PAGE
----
2. Ask For More. Waiting for someone to notice your genius and get behind your books is a fools game. The only way to get more is to ask for more.

3. Change. Often the only way to get a big bump up in net worth is to change something. Genres. Houses. Agents. Working with new people means new excitement, new enthusiasm, new expectations. This translates into more money.

4. Be Willing to Walk Away. This is something that VERY few writers can do. We accept offers, don't negotiate hard, and perhaps devalue our writing because of it. This is a self-fulfilling prophecy. A house that pays less will have less of a marketing budget, which means the book will sell fewer copies.

5. Earn Out Your Advance. It's your name on the book. It's your responsibility to sell it. I've heard agents say that if a book earns out, the advance wasn't high enough. I think the opposite is true. if your advance is so large that you'll never earn out, it's going to be very difficult to sell your next book.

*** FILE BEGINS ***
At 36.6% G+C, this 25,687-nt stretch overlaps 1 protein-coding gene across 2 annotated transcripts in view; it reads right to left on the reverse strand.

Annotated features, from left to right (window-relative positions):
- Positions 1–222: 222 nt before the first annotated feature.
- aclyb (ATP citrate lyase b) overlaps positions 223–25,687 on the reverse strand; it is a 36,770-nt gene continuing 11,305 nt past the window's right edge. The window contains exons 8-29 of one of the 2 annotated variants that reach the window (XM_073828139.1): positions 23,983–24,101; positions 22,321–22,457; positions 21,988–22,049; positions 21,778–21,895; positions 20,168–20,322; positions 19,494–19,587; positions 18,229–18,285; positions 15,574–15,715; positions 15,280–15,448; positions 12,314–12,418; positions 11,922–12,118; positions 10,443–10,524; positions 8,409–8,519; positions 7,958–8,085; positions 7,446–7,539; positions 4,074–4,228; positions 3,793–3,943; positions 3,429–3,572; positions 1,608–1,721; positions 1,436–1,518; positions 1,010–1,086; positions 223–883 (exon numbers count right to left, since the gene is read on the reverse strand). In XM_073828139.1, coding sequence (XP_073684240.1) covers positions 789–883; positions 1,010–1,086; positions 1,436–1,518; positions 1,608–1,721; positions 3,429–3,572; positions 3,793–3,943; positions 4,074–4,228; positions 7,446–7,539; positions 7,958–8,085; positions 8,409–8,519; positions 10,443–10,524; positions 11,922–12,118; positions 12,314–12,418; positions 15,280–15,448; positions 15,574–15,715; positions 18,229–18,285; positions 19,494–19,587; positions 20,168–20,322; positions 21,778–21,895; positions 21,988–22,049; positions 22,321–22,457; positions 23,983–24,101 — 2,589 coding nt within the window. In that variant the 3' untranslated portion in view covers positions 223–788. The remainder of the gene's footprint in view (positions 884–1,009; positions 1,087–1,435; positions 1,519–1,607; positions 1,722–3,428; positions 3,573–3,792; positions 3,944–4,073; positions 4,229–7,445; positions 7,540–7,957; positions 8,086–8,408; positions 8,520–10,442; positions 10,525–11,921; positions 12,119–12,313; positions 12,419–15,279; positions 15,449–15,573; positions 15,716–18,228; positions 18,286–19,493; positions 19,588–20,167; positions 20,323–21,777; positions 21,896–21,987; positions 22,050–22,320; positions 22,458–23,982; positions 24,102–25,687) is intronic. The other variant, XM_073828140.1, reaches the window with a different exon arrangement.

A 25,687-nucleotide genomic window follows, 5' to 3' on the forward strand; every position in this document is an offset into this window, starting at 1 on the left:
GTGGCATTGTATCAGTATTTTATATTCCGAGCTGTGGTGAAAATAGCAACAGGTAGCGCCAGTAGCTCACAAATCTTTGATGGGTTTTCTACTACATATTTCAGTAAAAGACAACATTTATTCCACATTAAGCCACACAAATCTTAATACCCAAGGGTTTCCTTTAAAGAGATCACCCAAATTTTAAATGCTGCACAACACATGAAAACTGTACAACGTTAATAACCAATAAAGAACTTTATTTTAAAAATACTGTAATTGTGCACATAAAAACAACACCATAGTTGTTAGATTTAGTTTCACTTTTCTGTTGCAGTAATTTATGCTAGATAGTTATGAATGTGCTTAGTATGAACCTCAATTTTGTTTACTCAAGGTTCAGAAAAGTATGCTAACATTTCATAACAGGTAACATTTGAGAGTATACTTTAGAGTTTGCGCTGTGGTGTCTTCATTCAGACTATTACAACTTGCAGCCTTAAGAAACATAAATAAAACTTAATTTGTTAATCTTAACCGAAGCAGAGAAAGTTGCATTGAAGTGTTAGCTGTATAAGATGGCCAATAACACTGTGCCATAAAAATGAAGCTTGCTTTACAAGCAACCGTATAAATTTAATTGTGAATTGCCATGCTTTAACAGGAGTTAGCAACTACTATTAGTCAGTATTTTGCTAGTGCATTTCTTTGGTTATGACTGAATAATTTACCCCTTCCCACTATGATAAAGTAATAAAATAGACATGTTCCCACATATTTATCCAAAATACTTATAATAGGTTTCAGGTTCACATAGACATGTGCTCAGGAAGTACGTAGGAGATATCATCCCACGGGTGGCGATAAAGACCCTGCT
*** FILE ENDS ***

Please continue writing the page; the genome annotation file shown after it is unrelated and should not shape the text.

Can you earn out your advance through your efforts? Maybe not. But I'm pretty sure my efforts contributed to my earning out. While you don't have to be as psychotic about promotion as I've been, every single book you sell goes toward your advance, and toward your future sales when that person becomes a lifelong fan. The more you do, the more you'll sell.

6. Take Control. So much is beyond your control in this business. But a lot of things are within your control. You do not have to wait for your agent or your publisher to tell you what to do. You can't fight the power by reacting.